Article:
654654 Airports Company South Africa
  LATEST NEWS: Previous news item Next news item  _
Flight information: +27 (0)86 727 7888  
HomeAbout ACSAFinancial informationACSA and the environmentNewsContact usTender BulletinMilestones in our History  

Latest news

Cape Town International airport tests its full scale emergency readiness
Thursday, March 29, 2012 | 00:00

Airports Company South Africa (ACSA) Cape Town International Airport (CTIA) activated its full scale Aerodrome Emergency exercise at 10h00 today.  The approximate duration of the exercise was 3 hours and included various role-players which included the South African Police Services, the City of Cape Town’s Disaster Risk Management, the South African National Defence Force, Emergency Medical Response (EMS), amongst others.

The exercise which is held every second year, is mandated by South African Aviation legislation as defined by the International Civil Aviation Organisation (ICAO). “This is a full-scale exercise designed to thoroughly test emergency procedures and responses and includes all the participants which would be called upon in the event of a major aircraft incident at the airport. Apart from evaluating all role-players’ responsiveness, this year’s exercise was also aimed at establishing better communication flow between participants as well as testing our access control and identification procedures,” says Deborah Francis, Senior Communications Officer, ACSA: CTIA.

The exercise scenario simulated an aircraft which ran out of fuel and subsequently crash-landed short of runway 19. ACSA together with the various emergency response role players have done extensive planning since January in preparation for today’s exercise. “Emergency response preparedness is an important aspect of our work at the airport. Because an emergency response requires co-operation between various role players, it is critical that we jointly test and rehearse our procedures on a regular basis” continued Francis.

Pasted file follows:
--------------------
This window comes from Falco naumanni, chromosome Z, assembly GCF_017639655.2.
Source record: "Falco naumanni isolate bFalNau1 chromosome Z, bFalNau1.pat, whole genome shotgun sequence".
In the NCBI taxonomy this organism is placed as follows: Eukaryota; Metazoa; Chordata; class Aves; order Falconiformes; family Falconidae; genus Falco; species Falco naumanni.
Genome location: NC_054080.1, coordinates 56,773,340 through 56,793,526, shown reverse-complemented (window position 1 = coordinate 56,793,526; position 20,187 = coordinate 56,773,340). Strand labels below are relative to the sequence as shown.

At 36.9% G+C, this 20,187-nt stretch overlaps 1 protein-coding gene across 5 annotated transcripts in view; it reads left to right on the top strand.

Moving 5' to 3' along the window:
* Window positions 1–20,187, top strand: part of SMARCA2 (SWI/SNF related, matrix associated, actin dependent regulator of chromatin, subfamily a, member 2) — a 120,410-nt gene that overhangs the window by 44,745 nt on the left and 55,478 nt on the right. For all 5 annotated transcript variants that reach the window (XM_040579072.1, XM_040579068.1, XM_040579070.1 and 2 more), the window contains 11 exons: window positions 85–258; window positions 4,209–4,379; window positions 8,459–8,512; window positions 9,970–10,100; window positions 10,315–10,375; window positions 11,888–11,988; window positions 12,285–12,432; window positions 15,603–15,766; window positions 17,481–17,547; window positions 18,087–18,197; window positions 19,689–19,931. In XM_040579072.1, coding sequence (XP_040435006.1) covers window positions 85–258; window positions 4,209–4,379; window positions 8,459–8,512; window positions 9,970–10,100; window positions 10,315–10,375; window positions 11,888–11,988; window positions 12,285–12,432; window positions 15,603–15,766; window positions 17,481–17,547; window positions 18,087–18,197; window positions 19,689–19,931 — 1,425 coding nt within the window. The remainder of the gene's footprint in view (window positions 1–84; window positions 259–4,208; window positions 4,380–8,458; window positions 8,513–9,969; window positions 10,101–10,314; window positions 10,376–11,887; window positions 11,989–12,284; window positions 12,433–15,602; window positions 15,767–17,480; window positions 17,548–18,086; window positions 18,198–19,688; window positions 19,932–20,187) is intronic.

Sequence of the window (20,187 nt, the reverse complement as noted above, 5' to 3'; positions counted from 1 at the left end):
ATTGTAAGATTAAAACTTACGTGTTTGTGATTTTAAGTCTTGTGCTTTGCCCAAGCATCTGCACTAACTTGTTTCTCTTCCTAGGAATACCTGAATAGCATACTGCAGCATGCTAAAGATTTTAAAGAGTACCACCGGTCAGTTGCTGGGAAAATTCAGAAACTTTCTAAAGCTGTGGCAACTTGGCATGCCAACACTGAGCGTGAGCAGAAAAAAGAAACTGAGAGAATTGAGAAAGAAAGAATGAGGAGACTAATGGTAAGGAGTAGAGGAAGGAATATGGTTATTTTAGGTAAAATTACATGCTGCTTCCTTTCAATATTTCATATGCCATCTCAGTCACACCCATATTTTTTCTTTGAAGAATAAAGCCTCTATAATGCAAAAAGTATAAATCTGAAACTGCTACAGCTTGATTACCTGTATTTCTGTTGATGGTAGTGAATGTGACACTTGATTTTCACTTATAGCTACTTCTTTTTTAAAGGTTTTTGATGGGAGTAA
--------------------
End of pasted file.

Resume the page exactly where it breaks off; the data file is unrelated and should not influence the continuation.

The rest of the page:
The exercise provides the various agencies the opportunity to test all elements of their emergency response plans including capabilities of emergency equipment, personnel, and communication systems. “Key to the exercise is the opportunity to identify and proactively correct problems in airport emergency planning and to test the adequacy of the plan to cope with different types of emergencies we may experience at the airport, hence the intended outcome is hopefully to reveal any inherent weaknesses in our procedures,” Francis added.

The exercise Code named Operation Hawk saw Blue Sky Airlines crash landing short of the runway with a MD 82 aircraft, carrying 100 passengers and five crew on board. In total there are approximately 600 participants ranging from the various role players and other volunteers who ‘acted’ as passengers, meeters and greeters for the passengers on board, observers and so forth.

“Upon receipt of the emergency call made by the airport, the Disaster Risk Management Centre activated all the Emergency Agencies. The responding agencies were dispatched after the initial emergency call which included Disaster Risk Management Centre, Fire and Rescue Services, Traffic Services, Law Enforcement, Emergency Medical Services and Other Specialised Units. The City has deployed 24 fire vehicles to Cape Town International Airport to support and assist with fire fighting and rescue efforts from Fire Stations City-Wide. Law Enforcement Officers have also been deployed to assist with crowd control and to do point-duties at intersections to ensure free flow of traffic and that operations at the Airport is not impacted upon”, said Charlotte Powell from the City’s Disaster Risk Management Centre.

Normal airport operations were not affected during the emergency exercise.

Categories: Business


 
News categories
Select one of the categories below to view.
•  Business RSS
•  Passengers RSS
•  Trading RSS
•  Stakeholders RSS
Archives
  • 2014
  • 2013
  • 2012
  • 2011
  • 2010
  • 2009
  • 2008
  • 2007
  • 2006
  • 2005
  • 2004
  • 2003
  • 2002
Tag cloud
 airlines   business opportunities   company   customer care   environment   facilities   financial results   flights   LAGs   new developments   operations   passengers   retail   safety   security   social investment   stakeholders   transport